He was looking at the book, the position of which caused him to stand with his back turned towards the closed folding doors communicating with the front room, when, without the slightest previous noise to warn him, he felt himself suddenly seized round the neck from behind. He had just time to notice that the arm round his neck was naked and of a tawny-brown colour, before his eyes were bandaged, his mouth was gagged, and he was thrown helpless on the floor by (as he judged) two men. A third rifled his pockets, and - if, as a lady, I may venture to use such an expression - searched him, without ceremony, through and through to his skin.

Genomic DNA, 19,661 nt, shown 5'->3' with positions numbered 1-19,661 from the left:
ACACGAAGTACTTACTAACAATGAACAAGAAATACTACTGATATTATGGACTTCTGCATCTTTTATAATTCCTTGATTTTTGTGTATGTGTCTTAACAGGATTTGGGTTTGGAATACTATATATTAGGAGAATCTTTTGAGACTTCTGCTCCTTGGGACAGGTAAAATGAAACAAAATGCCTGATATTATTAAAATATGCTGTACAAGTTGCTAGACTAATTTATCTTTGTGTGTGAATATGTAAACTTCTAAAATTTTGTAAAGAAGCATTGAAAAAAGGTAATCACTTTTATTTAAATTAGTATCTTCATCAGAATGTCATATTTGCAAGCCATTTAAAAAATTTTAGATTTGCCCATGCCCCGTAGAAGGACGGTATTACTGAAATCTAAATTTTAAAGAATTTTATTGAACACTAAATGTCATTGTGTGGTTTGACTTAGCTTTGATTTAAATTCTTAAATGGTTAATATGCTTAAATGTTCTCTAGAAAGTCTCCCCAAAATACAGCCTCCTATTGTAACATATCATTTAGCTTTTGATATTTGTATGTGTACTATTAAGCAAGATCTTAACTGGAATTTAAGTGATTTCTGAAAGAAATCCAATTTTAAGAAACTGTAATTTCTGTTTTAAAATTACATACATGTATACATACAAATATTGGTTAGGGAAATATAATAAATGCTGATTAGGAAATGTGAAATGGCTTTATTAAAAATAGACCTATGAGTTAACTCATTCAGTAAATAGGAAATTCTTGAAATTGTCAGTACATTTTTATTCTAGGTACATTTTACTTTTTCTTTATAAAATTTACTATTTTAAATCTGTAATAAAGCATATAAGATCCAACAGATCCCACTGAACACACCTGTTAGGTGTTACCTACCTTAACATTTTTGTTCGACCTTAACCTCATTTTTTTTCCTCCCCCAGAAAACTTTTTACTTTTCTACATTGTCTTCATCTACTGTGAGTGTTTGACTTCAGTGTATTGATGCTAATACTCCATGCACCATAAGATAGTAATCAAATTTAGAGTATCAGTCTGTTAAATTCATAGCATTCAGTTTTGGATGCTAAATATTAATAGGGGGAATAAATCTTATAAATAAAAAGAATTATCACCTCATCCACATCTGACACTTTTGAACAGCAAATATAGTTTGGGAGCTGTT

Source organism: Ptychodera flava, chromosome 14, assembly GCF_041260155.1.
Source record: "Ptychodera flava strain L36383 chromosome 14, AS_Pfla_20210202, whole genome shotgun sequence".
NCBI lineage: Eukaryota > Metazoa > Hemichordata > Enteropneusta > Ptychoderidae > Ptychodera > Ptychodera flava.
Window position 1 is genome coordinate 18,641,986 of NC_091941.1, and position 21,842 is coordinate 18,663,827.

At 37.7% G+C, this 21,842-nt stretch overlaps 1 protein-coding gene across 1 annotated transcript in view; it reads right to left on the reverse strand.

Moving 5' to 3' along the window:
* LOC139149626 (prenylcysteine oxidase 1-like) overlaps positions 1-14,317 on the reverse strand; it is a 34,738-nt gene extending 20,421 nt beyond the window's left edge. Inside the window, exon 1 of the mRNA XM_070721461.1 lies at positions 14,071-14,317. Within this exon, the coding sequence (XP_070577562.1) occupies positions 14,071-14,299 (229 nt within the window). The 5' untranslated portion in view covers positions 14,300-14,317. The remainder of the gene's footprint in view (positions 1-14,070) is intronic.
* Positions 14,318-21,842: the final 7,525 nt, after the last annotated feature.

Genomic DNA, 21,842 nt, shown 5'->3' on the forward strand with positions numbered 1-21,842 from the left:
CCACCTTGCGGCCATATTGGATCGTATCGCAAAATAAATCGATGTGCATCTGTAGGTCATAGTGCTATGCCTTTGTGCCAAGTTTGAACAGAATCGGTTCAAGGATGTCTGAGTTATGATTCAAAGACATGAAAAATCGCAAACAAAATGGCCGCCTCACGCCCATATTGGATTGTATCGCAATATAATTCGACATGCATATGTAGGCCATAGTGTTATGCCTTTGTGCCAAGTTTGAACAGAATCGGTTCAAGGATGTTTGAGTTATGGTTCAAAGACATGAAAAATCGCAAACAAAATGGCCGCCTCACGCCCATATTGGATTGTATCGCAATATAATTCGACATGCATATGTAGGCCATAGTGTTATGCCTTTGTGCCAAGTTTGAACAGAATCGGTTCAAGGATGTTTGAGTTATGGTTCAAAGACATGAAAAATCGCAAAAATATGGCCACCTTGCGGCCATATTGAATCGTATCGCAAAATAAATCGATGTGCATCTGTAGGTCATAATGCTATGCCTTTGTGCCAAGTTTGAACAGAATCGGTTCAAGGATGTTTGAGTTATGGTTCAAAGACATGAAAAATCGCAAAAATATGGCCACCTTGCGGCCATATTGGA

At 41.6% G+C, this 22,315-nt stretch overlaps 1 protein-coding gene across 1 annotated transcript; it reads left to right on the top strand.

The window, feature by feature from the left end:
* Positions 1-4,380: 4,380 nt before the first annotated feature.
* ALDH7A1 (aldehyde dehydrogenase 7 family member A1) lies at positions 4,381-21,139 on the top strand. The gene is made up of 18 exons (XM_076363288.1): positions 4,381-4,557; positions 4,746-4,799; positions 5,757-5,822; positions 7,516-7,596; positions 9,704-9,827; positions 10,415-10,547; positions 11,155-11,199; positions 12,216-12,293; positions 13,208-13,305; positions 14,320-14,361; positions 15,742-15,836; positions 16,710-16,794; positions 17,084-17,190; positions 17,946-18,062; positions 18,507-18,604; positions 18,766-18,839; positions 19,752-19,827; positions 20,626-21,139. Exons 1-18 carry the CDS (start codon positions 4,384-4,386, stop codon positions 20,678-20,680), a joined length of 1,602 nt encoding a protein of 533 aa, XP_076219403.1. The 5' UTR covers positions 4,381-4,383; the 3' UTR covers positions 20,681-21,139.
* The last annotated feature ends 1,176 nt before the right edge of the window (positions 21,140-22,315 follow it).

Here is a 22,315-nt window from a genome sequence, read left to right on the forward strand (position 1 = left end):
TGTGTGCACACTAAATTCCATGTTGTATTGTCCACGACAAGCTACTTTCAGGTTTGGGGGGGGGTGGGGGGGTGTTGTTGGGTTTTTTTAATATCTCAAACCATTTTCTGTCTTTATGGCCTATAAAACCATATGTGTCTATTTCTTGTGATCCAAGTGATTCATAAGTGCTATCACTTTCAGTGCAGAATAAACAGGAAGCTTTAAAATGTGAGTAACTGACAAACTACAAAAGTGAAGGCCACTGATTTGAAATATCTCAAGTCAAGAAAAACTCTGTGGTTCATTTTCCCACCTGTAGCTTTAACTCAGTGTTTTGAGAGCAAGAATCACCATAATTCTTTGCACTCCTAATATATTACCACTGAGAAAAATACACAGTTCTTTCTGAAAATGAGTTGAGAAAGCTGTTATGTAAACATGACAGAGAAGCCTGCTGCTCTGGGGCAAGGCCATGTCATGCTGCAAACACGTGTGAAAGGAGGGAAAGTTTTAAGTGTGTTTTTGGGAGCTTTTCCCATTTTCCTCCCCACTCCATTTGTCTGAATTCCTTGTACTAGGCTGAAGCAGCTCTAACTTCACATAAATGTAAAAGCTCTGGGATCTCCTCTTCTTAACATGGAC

Here I should greatly enjoy saying a few cheering words on the devout confidence which could alone have sustained Mr. Godfrey in an emergency so terrible as this. Perhaps, however, the position and appearance of my admirable friend at the culminating period of the outrage (as above described) are hardly within the proper limits of female discussion. Let me pass over the next few moments, and return to Mr. Godfrey at the time when the odious search of his person had been completed. The outrage had been perpetrated throughout in dead silence. At the end of it some words were exchanged, among the invisible wretches, in a language which he did not understand, but in tones which were plainly expressive (to his cultivated ear) of disappointment and rage. He was suddenly lifted from the ground, placed in a chair, and bound there hand and foot. The next moment he felt the air flowing in from the open door, listened, and concluded that he was alone again in the room.